However appalling the methods of the FARC guerrillas, it is not left-wing terrorism, but the rapid rise in the political power of the extreme right and the military heft of the paramilitaries that now present the greatest risk to the elected Colombian government. Only Washington has the political clout with the Colombian military to insist that the generals cease fraternizing with assassins, order their forces to arrest paramilitary leaders and begin protecting civilians from their savagery. Alarmingly, Washington appears to be moving in the opposite direction.

According to recent reports in the media, the DEA offered to subsidize notorious paramilitary leader Carlos Castaño in return for his pledge to combat drug traffickers. This has renewed suspicions that, unbeknownst to the U.S. Congress and Colombian government, U.S. intelligence is involved in covert operations in Colombia's civil war. The story, as revealed by Castaño on national Colombian television in July, was confirmed the next day by an ex-DEA agent, who told the Miami Herald he acted as translator at meetings between U.S. operatives, Colombian narcos and members of Castaño's paramilitaries where U.S. government support for Castaño was discussed.

The Clinton administration claims the allegations are "a fantasy." Yet the State Department has refused to include Castaño's paramilitary group, United Self-Defense Forces of Colombia, on its official list of terrorist organizations; the Justice Department incomprehensibly has failed to demand Castaño's extradition, even after he publicly admitted five months ago that 70 percent of his funding comes from drugs. These disturbing facts have fueled Colombian fears that, as in Nicaragua and El Salvador a decade ago, the U.S. government has made a strategic counterinsurgency alliance with drug-trafficking killers to defeat the FARC. Colombians also say it is inconceivable the army would collude so blatantly with the paramilitaries without at least tacit U.S. approval. Their conviction has been reinforced by Clinton's signature on the human rights waiver.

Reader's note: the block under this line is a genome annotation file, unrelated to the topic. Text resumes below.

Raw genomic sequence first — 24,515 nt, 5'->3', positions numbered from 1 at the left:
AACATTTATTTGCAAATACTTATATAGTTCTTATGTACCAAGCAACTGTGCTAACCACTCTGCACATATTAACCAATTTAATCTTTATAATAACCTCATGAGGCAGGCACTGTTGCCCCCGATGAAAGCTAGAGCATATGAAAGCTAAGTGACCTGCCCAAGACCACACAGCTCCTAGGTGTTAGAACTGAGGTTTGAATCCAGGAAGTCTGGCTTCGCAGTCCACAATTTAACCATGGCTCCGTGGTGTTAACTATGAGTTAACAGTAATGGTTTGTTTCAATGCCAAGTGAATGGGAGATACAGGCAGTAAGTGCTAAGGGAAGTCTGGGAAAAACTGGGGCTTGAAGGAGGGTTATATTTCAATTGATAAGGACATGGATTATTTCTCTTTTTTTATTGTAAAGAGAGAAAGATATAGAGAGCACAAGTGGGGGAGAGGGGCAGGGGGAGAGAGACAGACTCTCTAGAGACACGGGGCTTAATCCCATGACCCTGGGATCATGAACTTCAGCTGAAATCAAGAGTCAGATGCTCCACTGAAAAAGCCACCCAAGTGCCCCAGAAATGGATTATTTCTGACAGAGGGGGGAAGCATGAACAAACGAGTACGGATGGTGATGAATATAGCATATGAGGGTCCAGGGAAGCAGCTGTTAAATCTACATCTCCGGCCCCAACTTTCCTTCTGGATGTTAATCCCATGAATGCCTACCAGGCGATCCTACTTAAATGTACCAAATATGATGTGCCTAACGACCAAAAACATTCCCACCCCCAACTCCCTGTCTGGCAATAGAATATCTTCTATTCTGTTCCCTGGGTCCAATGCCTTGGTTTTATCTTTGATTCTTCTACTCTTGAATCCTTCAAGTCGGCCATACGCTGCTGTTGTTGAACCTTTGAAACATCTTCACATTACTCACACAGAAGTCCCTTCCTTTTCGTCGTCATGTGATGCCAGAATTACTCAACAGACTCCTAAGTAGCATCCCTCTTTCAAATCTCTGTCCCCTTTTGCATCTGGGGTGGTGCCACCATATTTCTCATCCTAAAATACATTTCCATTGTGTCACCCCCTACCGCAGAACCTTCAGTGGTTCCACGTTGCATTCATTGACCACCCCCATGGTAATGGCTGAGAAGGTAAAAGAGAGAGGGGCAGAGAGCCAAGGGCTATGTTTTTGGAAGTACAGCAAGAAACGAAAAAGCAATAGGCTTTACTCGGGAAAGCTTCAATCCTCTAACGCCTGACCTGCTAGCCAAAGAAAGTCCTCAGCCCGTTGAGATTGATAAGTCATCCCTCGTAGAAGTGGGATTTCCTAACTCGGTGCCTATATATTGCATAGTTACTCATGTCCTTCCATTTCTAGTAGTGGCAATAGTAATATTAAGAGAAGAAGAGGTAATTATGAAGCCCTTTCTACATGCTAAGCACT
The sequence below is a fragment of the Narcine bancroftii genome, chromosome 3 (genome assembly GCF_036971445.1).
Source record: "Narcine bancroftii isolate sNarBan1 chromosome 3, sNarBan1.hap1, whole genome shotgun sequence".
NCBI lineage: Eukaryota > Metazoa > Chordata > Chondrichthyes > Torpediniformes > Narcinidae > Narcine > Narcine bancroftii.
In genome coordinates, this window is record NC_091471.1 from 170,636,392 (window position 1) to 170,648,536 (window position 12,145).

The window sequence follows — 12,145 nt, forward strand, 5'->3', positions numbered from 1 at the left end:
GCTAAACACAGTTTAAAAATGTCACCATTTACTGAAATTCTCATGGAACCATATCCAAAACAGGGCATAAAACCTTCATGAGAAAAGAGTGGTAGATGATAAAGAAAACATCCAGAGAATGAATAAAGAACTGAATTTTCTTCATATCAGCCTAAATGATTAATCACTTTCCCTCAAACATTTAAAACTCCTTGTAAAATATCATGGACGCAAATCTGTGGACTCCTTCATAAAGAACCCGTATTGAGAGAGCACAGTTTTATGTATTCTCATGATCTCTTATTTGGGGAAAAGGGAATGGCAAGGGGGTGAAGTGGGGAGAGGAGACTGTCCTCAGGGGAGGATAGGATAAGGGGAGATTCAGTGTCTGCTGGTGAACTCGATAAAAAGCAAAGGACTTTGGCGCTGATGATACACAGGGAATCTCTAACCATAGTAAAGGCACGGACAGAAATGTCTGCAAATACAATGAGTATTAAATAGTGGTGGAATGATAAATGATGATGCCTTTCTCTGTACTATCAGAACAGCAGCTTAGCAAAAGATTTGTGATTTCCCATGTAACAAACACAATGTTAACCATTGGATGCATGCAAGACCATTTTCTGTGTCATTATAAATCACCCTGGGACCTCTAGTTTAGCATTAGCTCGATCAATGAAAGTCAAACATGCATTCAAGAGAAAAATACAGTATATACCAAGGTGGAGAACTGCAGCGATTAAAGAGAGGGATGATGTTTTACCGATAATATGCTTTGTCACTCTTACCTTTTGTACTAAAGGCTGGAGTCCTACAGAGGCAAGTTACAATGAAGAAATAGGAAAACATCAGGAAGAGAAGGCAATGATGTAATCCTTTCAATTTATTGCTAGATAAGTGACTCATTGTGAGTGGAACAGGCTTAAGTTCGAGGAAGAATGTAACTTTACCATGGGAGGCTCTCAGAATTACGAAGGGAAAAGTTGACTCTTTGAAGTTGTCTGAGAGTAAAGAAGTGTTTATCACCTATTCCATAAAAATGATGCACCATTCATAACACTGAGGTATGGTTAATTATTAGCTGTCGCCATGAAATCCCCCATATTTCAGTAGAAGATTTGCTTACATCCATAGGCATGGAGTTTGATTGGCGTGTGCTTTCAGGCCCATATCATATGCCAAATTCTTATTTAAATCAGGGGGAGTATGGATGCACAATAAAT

After Clinton grafted military aid onto Plan Colombia, a coalition representing the 37 Colombian human rights and humanitarian organizations--the people whose collaboration is crucial for the Plan's development component--rejected any funding from the U.S. aid package. Citing "ethical and political difficulties in receiving aid from this program," they told Clinton his money was tainted. The NGO leaders, representing the spectrum of the Colombian peace movement, say his policies will wreck the peace process, escalate an unwinnable civil war and risk driving Colombian drugs, refugees and violence over Colombia's borders. They have asked European leaders, who will meet this month in Bogotá to finalize their response to Plan Colombia, to withhold their support and become actively involved in the urgent search for alternatives.

This is a message that needs to be heard loud and clear by both Gore and Bush. Their advisers should start paying attention to this major foreign policy crisis shaping up in the Southern Hemisphere. They need to listen to other Colombian voices--the burgeoning exile community would be a good place to start--and, in concert with regional and international allies and the active involvement of Colombian civil society leaders, begin the search for saner alternatives. There is still time--but barely--to protect the next administration from being dragged into a long-term, multi-billion-dollar quagmire and embroiled in an uncontainable regional war.

Ana Carrigan reports regularly on Colombia for the Irish Times and is writing a new book of Colombian memoirs for Seven Stories Press.

Copyright 2000 In These Times